There was no sign that gas price uncertainty caused any diminution of the audience in War Memorial Auditorium for the September 22 opening concert of the Greensboro Symphony Orchestra under the direction of Dmitry Sitkovetsky. Both this Masterworks series and the Sitkovetsky and Friends chamber music series will have major works of Beethoven as an over-arching theme. Few “cobwebs” from the summer hiatus were audible in the focused playing. To the delight of this critic, the conductor retains the old style of antiphonal seating with the violins divided on the left and right of the podium, violas and cellos behind them, and the double basses along the left stage wall. The resulting clarity of musical lines paid handsome dividends throughout the evening.

Forest depths, sounds of the hunt, and lurking evil are conjured up in the Overture to Carl Maria von Weber’s opera Der Freischütz. From its quiet, slow opening, Sitkovetsky closely molded the dynamics, maintaining tension as well as good balance between the strings and the brass. The horns, led by Robert Campbell, were almost flawless as their well-blended chorus floated over murmuring strings. Vividly characterized woodwind solos – – particularly from clarinetist Kelly Burke and oboist Ashley Barret – shared melodies with the strings. Malevolence lying in wait was suggested chillingly by the somber trombone’s echo of a familiar melody.

Romanian violinist Eugen Tichindeleanu is a promising 24-year-old artist* Sitkovetsky “discovered” while he was president of the jury that awarded the 2003 International George Enescu Competition prize. Although he had the score distantly placed on a stand before him, he never gave the impression of being glued to the page as he took up his violin for the challenging “Scottish Fantasy,” Op. 46, by Max Bruch. He played with a good, warm tone that was well projected. A few fleeting notes aside, his intonation was fine. I suspect that the repeat (on 9/24) and the Elon University outing (on 9/25) found Tichindelenau playing with still more ease and assurance. He took few risks, and his performance ran a little hot and cold. His use of vibrato and his phrasing were tasteful. The orchestra was superbly balanced by Sitkovetsky, who wove a glowing accompaniment for this gorgeous piece. The haunting extended harp solo was played by Helen Rifas.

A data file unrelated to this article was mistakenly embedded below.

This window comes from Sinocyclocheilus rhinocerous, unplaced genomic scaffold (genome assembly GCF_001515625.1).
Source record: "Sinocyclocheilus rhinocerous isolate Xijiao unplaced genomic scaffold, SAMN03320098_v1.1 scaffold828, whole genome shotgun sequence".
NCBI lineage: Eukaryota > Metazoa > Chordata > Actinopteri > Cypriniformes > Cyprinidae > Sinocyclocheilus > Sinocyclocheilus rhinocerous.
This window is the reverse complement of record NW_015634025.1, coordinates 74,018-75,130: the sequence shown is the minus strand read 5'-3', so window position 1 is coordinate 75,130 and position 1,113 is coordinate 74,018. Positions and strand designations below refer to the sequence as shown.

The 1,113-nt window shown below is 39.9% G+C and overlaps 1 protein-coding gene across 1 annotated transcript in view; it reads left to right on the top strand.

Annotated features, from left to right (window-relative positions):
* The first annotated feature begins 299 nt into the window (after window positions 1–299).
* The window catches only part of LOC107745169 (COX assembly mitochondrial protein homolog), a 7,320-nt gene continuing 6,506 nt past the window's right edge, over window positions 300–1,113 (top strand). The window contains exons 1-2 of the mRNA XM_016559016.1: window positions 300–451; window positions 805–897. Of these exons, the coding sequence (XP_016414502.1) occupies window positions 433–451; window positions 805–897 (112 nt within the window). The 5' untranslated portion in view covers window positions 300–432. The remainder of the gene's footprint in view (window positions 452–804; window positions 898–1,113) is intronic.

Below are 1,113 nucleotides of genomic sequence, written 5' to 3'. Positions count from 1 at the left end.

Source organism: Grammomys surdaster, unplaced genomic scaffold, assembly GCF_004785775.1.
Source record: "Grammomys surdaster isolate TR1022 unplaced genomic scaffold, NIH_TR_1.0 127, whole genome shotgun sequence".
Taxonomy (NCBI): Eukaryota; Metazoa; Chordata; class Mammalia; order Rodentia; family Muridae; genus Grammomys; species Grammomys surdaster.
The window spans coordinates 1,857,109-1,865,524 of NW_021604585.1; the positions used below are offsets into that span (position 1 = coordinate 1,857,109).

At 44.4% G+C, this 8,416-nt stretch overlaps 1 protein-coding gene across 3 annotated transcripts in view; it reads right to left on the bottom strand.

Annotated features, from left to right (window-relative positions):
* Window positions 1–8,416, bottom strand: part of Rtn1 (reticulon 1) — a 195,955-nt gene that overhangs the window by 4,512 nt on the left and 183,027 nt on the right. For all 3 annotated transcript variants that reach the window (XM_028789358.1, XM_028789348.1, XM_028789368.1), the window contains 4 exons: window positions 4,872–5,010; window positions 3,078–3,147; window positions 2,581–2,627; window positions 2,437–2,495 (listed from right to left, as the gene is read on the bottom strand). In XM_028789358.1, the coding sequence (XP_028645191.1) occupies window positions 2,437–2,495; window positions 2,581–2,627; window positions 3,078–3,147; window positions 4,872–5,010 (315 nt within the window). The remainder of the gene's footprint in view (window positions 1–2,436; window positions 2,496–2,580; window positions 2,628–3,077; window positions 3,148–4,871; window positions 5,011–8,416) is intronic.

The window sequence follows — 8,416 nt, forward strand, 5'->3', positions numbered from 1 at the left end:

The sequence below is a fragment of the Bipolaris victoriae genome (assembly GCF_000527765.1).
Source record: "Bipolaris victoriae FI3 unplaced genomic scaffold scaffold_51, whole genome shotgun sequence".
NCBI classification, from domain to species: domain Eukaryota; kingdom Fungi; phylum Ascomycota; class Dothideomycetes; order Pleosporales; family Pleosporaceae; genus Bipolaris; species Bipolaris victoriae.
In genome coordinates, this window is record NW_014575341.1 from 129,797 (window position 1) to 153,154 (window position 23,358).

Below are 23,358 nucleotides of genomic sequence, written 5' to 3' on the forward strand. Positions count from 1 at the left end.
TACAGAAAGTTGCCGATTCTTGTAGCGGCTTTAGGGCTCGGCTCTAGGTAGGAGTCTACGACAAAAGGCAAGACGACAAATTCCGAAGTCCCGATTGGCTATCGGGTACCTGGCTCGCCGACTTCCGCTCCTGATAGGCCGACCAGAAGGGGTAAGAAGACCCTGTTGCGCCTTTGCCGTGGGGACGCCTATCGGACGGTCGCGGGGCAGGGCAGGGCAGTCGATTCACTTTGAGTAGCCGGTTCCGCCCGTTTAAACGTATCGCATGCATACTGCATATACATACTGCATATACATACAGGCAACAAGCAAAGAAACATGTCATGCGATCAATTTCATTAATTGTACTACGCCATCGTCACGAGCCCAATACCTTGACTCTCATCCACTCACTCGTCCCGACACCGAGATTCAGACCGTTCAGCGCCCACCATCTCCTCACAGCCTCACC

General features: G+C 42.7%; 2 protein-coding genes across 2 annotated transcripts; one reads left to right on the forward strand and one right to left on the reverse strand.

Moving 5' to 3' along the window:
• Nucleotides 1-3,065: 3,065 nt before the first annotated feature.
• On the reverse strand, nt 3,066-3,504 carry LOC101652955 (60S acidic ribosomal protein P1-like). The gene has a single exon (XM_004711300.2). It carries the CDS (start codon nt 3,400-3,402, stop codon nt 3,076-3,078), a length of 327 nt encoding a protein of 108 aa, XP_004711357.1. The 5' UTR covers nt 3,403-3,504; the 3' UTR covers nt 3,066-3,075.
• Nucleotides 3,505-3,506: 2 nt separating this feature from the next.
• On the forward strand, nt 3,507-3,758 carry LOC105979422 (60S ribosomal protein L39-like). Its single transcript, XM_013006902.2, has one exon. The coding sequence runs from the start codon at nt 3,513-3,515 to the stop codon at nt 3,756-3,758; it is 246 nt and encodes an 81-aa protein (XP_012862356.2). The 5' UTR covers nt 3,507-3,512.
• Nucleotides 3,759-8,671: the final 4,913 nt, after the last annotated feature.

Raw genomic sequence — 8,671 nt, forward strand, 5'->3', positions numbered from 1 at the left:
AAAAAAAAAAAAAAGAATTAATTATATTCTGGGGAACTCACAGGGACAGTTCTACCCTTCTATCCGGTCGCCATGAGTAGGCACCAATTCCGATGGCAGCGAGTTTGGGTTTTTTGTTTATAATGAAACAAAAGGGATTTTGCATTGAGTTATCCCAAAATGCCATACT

Sitkovetsky’s direction of Beethoven’s Symphony No. 3 in E-flat, Op. 55 (“Eroica”), was dynamic, and there was a constant sense of forward motion that was not lost, even in the slow movement. The tempos were sensible, never sounding rushed or driven as some “Early Music” approaches can. Here, the music was given room to breathe naturally, and details were subordinated to a firm over-arching view of the work. Again the balances between the strings and the brass were excellent. Antiphonal seating of the string choirs naturally exposed contrapuntal lines as well as contrasts within the orchestra’s middle voices – the cellos and violas and the woodwinds as well. More than at other recent performances, this was underpinned by riveting strokes and pizzicato rumblings from the sepulchral double-bass section, led by John P. Spuller, that were as much physical as acoustical. In addition to the fine principal players already credited in the Weber, exemplary solos were given by flutist Debra Reuter-Pivetta and timpanist John Beck, and precise ensemble and full warm tone were displayed during several significant solos by the cello section led by Beth Vanderborgh.

*Edited/corrected 10/5/05 – with thanks to an observant reader!